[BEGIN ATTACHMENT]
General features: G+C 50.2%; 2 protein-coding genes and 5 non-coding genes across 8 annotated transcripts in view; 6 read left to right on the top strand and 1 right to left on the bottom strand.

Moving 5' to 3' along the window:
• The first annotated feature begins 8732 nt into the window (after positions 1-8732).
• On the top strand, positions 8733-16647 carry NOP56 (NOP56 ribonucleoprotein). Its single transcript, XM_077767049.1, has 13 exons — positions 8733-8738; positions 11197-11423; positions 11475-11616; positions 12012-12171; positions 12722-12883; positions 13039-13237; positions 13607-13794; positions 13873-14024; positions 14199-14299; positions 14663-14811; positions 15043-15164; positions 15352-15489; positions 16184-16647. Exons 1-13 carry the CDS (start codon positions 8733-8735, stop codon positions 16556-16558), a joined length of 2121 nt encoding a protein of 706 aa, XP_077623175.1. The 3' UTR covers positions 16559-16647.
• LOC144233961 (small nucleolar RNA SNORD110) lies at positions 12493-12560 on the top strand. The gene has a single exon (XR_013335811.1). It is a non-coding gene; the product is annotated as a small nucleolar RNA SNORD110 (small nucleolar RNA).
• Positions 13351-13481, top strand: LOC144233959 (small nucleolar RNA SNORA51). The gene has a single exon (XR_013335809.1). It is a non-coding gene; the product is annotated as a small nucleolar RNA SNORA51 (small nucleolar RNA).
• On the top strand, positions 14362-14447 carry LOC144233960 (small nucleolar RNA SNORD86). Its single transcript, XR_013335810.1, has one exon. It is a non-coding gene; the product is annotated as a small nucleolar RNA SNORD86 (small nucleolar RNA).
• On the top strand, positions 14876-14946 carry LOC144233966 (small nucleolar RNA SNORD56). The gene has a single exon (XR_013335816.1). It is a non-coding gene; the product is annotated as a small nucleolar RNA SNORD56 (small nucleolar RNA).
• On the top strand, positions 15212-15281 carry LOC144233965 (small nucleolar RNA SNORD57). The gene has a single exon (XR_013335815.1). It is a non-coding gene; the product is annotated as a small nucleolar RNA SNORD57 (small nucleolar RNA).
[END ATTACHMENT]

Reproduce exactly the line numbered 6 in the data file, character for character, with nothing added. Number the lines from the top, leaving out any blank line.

• Positions 13351-13481, top strand: LOC144233959 (small nucleolar RNA SNORA51). The gene has a single exon (XR_013335809.1). It is a non-coding gene; the product is annotated as a small nucleolar RNA SNORA51 (small nucleolar RNA).